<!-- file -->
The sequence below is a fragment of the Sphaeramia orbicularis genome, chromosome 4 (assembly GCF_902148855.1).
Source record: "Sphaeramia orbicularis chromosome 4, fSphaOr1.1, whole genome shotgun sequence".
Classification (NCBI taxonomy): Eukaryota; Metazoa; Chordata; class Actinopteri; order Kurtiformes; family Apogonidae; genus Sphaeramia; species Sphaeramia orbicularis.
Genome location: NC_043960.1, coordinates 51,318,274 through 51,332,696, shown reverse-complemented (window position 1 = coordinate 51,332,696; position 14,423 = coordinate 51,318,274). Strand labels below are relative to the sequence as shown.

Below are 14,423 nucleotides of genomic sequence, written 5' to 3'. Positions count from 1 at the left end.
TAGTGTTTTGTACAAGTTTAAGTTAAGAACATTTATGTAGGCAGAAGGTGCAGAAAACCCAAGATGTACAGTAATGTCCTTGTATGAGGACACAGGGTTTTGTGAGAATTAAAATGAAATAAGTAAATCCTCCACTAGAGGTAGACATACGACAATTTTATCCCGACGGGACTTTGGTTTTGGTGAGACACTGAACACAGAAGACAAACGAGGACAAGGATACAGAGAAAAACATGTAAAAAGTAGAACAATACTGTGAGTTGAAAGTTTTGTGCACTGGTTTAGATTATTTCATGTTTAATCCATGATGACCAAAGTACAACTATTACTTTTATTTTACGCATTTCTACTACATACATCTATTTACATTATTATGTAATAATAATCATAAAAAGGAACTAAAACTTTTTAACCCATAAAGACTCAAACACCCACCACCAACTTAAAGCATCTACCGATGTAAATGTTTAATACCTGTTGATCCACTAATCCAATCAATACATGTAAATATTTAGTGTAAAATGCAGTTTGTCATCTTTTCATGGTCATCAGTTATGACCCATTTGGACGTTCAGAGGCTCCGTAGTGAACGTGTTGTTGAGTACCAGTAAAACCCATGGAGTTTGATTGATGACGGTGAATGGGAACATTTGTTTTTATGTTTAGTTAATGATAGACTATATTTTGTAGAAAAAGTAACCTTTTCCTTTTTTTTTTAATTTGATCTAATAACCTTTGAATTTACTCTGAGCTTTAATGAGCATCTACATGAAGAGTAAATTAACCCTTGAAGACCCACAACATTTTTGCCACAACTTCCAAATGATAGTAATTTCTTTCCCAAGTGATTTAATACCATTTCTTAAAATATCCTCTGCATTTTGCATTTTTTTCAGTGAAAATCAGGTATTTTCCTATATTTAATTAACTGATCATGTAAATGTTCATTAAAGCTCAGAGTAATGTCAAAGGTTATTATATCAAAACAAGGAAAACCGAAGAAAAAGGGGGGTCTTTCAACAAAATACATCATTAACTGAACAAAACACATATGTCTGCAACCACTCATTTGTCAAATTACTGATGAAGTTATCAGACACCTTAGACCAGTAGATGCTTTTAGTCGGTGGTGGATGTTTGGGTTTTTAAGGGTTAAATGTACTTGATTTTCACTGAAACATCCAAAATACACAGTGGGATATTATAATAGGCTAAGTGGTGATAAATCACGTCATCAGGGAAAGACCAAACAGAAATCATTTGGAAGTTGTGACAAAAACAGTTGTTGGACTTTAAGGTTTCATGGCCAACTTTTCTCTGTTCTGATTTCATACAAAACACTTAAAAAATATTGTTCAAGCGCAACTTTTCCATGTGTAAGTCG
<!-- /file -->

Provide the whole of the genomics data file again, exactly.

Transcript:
The sequence below is a fragment of the Sphaeramia orbicularis genome, chromosome 4 (assembly GCF_902148855.1).
Source record: "Sphaeramia orbicularis chromosome 4, fSphaOr1.1, whole genome shotgun sequence".
Classification (NCBI taxonomy): Eukaryota; Metazoa; Chordata; class Actinopteri; order Kurtiformes; family Apogonidae; genus Sphaeramia; species Sphaeramia orbicularis.
Genome location: NC_043960.1, coordinates 51,318,274 through 51,332,696, shown reverse-complemented (window position 1 = coordinate 51,332,696; position 14,423 = coordinate 51,318,274). Strand labels below are relative to the sequence as shown.

Below are 14,423 nucleotides of genomic sequence, written 5' to 3'. Positions count from 1 at the left end.
TAGTGTTTTGTACAAGTTTAAGTTAAGAACATTTATGTAGGCAGAAGGTGCAGAAAACCCAAGATGTACAGTAATGTCCTTGTATGAGGACACAGGGTTTTGTGAGAATTAAAATGAAATAAGTAAATCCTCCACTAGAGGTAGACATACGACAATTTTATCCCGACGGGACTTTGGTTTTGGTGAGACACTGAACACAGAAGACAAACGAGGACAAGGATACAGAGAAAAACATGTAAAAAGTAGAACAATACTGTGAGTTGAAAGTTTTGTGCACTGGTTTAGATTATTTCATGTTTAATCCATGATGACCAAAGTACAACTATTACTTTTATTTTACGCATTTCTACTACATACATCTATTTACATTATTATGTAATAATAATCATAAAAAGGAACTAAAACTTTTTAACCCATAAAGACTCAAACACCCACCACCAACTTAAAGCATCTACCGATGTAAATGTTTAATACCTGTTGATCCACTAATCCAATCAATACATGTAAATATTTAGTGTAAAATGCAGTTTGTCATCTTTTCATGGTCATCAGTTATGACCCATTTGGACGTTCAGAGGCTCCGTAGTGAACGTGTTGTTGAGTACCAGTAAAACCCATGGAGTTTGATTGATGACGGTGAATGGGAACATTTGTTTTTATGTTTAGTTAATGATAGACTATATTTTGTAGAAAAAGTAACCTTTTCCTTTTTTTTTTAATTTGATCTAATAACCTTTGAATTTACTCTGAGCTTTAATGAGCATCTACATGAAGAGTAAATTAACCCTTGAAGACCCACAACATTTTTGCCACAACTTCCAAATGATAGTAATTTCTTTCCCAAGTGATTTAATACCATTTCTTAAAATATCCTCTGCATTTTGCATTTTTTTCAGTGAAAATCAGGTATTTTCCTATATTTAATTAACTGATCATGTAAATGTTCATTAAAGCTCAGAGTAATGTCAAAGGTTATTATATCAAAACAAGGAAAACCGAAGAAAAAGGGGGGTCTTTCAACAAAATACATCATTAACTGAACAAAACACATATGTCTGCAACCACTCATTTGTCAAATTACTGATGAAGTTATCAGACACCTTAGACCAGTAGATGCTTTTAGTCGGTGGTGGATGTTTGGGTTTTTAAGGGTTAAATGTACTTGATTTTCACTGAAACATCCAAAATACACAGTGGGATATTATAATAGGCTAAGTGGTGATAAATCACGTCATCAGGGAAAGACCAAACAGAAATCATTTGGAAGTTGTGACAAAAACAGTTGTTGGACTTTAAGGTTTCATGGCCAACTTTTCTCTGTTCTGATTTCATACAAAACACTTAAAAAATATTGTTCAAGCGCAACTTTTCCATGTGTAAGTCG